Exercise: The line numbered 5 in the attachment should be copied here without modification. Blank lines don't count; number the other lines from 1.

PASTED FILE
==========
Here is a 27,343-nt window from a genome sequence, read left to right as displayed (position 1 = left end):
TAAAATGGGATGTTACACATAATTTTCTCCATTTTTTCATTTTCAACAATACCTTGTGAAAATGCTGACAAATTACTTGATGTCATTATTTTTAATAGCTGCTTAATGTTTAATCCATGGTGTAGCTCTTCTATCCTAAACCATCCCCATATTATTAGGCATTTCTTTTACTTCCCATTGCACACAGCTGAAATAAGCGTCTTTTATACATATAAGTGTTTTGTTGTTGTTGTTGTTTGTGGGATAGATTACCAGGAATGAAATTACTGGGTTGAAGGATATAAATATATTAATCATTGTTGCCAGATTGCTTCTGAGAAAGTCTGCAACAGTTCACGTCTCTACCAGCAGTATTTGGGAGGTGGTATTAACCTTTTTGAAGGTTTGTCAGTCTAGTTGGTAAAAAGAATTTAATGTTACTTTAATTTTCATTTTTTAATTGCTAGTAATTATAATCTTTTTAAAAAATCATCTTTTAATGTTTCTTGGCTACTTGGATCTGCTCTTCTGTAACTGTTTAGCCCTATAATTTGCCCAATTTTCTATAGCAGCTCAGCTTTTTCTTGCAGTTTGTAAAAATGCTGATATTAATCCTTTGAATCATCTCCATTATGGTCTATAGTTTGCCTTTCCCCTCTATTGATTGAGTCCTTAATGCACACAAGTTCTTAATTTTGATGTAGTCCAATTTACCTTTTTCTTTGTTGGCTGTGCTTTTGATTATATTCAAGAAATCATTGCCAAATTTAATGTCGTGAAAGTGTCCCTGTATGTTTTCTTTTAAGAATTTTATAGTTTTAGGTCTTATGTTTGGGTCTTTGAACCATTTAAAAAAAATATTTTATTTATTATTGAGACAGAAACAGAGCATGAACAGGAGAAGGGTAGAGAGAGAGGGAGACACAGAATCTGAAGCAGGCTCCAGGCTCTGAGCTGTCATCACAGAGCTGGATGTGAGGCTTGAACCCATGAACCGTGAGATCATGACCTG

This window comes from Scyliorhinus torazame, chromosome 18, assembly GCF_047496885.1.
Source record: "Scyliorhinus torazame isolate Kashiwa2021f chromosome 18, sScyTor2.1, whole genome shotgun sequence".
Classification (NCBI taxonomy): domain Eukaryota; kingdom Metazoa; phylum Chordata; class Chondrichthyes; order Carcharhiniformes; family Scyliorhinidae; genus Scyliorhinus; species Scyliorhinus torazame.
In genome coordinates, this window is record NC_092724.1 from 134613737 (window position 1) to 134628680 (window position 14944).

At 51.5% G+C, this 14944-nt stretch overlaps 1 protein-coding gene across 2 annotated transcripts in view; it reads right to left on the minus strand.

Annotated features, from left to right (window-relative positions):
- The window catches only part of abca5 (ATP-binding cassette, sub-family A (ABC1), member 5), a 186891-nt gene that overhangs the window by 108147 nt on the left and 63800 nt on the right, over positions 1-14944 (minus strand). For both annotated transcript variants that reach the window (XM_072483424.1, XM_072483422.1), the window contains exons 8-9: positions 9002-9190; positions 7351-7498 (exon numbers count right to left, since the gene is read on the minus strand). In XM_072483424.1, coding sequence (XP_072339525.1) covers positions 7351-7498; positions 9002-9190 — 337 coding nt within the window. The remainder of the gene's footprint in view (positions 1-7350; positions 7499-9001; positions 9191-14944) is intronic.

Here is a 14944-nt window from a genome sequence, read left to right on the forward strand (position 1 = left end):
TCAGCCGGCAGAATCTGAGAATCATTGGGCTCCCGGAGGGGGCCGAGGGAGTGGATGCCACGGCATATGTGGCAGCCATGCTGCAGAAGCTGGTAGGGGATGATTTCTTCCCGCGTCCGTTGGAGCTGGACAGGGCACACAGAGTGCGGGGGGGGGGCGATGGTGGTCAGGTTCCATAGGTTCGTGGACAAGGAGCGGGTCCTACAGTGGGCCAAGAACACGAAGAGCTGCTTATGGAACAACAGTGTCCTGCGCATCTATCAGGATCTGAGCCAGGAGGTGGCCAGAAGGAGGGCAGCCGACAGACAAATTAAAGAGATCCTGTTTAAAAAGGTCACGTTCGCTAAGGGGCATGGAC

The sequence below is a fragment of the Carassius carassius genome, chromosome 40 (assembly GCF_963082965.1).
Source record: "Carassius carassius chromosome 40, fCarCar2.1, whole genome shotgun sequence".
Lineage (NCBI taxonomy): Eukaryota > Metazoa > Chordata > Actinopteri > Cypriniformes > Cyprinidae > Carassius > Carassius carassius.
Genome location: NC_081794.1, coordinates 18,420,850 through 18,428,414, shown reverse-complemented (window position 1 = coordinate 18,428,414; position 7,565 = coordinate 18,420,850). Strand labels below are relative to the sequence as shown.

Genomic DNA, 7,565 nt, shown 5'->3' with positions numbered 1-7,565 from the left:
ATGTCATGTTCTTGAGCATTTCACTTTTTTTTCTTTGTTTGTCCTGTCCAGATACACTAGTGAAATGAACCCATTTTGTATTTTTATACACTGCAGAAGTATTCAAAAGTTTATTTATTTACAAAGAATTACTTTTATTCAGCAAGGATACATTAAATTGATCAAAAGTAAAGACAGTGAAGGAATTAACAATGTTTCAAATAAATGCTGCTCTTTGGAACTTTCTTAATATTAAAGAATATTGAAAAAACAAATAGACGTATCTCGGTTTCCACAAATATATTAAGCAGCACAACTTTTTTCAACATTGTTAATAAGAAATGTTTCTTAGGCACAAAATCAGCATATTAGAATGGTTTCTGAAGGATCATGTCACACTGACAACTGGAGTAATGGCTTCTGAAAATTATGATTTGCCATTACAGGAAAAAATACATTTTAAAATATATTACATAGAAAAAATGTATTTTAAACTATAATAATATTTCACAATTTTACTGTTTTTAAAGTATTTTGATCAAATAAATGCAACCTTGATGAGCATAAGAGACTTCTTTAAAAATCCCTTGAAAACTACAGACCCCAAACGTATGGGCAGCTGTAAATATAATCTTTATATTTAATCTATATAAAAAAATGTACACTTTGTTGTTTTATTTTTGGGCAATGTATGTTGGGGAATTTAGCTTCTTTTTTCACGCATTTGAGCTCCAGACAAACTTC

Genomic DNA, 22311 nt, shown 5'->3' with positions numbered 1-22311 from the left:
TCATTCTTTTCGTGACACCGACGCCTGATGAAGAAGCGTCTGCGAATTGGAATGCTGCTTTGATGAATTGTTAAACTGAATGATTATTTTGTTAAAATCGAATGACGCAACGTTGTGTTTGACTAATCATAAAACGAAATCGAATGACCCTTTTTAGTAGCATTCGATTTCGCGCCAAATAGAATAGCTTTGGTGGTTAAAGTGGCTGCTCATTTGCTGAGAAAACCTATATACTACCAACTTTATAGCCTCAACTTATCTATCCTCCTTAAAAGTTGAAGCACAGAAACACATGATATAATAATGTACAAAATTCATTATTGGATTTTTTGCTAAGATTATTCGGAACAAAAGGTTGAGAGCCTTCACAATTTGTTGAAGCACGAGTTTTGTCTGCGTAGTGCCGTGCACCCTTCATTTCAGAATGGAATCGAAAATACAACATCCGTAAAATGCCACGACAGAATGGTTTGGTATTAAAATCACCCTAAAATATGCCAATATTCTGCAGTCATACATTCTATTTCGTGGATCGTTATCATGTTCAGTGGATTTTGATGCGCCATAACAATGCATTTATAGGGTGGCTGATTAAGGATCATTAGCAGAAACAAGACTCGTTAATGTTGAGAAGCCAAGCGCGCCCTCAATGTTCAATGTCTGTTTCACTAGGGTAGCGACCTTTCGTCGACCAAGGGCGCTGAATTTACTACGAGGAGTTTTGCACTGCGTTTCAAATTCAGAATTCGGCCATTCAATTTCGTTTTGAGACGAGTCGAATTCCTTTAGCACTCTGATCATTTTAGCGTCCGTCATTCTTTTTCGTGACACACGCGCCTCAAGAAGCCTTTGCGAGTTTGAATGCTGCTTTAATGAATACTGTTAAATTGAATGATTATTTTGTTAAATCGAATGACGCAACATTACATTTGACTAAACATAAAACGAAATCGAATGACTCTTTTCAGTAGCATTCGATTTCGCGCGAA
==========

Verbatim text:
Classification (NCBI taxonomy): domain Eukaryota; kingdom Metazoa; phylum Chordata; class Chondrichthyes; order Carcharhiniformes; family Scyliorhinidae; genus Scyliorhinus; species Scyliorhinus torazame.